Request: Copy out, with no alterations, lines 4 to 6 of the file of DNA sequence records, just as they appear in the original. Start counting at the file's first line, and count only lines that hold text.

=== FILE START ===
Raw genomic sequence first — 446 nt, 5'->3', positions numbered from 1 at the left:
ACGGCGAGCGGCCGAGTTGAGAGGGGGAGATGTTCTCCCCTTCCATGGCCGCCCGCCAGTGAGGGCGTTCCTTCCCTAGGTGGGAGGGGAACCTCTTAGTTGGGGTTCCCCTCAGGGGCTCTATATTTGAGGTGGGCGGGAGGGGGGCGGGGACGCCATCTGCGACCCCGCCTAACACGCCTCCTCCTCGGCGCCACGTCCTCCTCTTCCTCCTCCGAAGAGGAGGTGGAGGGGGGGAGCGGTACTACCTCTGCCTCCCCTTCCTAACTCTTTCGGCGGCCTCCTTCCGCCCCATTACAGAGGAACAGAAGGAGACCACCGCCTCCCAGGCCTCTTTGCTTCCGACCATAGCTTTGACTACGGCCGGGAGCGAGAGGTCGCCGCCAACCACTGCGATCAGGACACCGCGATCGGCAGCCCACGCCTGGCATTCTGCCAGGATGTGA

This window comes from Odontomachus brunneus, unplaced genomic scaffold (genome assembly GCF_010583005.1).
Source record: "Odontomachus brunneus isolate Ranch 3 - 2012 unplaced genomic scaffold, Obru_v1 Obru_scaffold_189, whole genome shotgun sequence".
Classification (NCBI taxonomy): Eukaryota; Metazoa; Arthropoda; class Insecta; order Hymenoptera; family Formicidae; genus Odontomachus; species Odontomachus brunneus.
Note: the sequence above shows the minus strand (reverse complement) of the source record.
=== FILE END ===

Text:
Source record: "Odontomachus brunneus isolate Ranch 3 - 2012 unplaced genomic scaffold, Obru_v1 Obru_scaffold_189, whole genome shotgun sequence".
Classification (NCBI taxonomy): Eukaryota; Metazoa; Arthropoda; class Insecta; order Hymenoptera; family Formicidae; genus Odontomachus; species Odontomachus brunneus.
Note: the sequence above shows the minus strand (reverse complement) of the source record.